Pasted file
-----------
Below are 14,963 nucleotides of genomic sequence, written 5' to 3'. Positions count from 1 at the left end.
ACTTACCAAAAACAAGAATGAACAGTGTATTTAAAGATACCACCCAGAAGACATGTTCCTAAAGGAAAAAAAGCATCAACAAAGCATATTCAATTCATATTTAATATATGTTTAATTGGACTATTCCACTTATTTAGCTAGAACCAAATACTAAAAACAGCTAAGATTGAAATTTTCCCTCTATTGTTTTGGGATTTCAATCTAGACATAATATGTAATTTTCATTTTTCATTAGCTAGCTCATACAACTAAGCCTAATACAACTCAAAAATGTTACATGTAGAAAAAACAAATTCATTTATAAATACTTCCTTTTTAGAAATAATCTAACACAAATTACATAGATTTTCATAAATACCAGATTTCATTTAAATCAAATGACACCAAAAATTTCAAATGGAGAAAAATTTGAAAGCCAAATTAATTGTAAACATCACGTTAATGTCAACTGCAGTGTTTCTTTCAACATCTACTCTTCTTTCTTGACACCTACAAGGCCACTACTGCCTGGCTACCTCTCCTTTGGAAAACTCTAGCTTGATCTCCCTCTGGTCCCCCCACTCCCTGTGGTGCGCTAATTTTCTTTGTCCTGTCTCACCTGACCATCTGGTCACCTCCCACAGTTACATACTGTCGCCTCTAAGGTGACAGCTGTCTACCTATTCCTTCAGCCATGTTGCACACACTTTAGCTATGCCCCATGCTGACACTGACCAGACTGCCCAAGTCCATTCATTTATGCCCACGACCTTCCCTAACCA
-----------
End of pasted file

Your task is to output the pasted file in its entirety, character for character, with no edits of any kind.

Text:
Below are 14,963 nucleotides of genomic sequence, written 5' to 3'. Positions count from 1 at the left end.
ACTTACCAAAAACAAGAATGAACAGTGTATTTAAAGATACCACCCAGAAGACATGTTCCTAAAGGAAAAAAAGCATCAACAAAGCATATTCAATTCATATTTAATATATGTTTAATTGGACTATTCCACTTATTTAGCTAGAACCAAATACTAAAAACAGCTAAGATTGAAATTTTCCCTCTATTGTTTTGGGATTTCAATCTAGACATAATATGTAATTTTCATTTTTCATTAGCTAGCTCATACAACTAAGCCTAATACAACTCAAAAATGTTACATGTAGAAAAAACAAATTCATTTATAAATACTTCCTTTTTAGAAATAATCTAACACAAATTACATAGATTTTCATAAATACCAGATTTCATTTAAATCAAATGACACCAAAAATTTCAAATGGAGAAAAATTTGAAAGCCAAATTAATTGTAAACATCACGTTAATGTCAACTGCAGTGTTTCTTTCAACATCTACTCTTCTTTCTTGACACCTACAAGGCCACTACTGCCTGGCTACCTCTCCTTTGGAAAACTCTAGCTTGATCTCCCTCTGGTCCCCCCACTCCCTGTGGTGCGCTAATTTTCTTTGTCCTGTCTCACCTGACCATCTGGTCACCTCCCACAGTTACATACTGTCGCCTCTAAGGTGACAGCTGTCTACCTATTCCTTCAGCCATGTTGCACACACTTTAGCTATGCCCCATGCTGACACTGACCAGACTGCCCAAGTCCATTCATTTATGCCCACGACCTTCCCTAACCA